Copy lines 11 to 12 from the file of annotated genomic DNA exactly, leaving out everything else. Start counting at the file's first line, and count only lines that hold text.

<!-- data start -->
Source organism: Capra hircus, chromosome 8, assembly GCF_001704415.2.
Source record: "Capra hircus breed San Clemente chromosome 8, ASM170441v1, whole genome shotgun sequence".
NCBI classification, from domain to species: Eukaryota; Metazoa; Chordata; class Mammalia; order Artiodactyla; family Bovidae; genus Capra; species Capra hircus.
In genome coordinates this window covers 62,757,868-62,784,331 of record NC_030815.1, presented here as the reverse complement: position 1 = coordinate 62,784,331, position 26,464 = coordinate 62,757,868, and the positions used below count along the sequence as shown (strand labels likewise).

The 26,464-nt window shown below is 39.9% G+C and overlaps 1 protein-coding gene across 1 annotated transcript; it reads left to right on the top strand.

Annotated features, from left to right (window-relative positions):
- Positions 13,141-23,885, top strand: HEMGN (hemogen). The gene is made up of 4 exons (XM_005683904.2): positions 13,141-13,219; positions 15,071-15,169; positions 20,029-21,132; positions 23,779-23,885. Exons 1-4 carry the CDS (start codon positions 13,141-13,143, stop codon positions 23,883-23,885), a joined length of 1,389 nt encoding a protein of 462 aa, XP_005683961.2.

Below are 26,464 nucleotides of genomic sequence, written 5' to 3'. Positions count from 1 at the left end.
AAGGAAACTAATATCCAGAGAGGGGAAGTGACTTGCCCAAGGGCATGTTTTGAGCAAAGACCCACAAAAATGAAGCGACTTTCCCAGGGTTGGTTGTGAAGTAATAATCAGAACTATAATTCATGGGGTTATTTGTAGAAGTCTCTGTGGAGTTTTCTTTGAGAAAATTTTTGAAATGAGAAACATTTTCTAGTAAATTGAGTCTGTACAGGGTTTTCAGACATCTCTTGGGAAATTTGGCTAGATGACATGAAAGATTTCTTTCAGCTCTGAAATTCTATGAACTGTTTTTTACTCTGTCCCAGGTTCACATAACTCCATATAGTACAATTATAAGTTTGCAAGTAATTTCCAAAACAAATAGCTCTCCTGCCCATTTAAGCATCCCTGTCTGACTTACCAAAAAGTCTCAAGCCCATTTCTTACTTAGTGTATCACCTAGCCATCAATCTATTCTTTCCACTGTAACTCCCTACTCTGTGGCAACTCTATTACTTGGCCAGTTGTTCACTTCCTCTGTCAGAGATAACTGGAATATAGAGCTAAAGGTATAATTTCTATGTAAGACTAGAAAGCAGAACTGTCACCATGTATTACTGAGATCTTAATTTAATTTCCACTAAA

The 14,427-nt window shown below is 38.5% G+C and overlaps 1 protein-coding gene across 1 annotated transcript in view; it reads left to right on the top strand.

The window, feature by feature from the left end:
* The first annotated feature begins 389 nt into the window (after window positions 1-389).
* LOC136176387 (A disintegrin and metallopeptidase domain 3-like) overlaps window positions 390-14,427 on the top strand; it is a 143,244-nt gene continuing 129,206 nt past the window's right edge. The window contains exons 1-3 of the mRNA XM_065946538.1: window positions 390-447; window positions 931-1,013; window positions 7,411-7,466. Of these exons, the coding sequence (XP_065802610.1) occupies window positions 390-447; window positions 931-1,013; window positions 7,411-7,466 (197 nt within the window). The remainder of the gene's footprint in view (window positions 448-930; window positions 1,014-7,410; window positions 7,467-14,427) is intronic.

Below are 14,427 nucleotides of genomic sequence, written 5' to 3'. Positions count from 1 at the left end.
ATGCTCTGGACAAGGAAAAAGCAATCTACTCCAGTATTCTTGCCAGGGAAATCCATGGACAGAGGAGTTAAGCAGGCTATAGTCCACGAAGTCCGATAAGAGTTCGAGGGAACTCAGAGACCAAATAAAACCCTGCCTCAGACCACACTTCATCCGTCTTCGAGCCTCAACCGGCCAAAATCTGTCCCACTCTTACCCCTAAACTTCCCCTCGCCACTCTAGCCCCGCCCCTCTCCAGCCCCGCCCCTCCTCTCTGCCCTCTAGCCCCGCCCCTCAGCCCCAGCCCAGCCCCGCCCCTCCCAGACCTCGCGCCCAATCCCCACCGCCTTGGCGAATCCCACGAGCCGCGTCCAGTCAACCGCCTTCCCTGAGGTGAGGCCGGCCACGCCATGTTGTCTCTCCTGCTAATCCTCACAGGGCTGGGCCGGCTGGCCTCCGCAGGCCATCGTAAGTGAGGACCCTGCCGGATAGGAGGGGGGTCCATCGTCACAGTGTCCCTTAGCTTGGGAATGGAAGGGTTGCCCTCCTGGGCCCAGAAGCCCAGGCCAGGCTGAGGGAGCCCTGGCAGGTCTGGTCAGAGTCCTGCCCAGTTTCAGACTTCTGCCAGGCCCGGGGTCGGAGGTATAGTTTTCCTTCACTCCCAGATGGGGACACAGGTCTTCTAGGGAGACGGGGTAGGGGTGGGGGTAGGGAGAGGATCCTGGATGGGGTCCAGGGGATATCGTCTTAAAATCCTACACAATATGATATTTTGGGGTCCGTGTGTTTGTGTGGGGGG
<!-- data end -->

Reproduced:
The window, feature by feature from the left end:
* The first annotated feature begins 389 nt into the window (after window positions 1-389).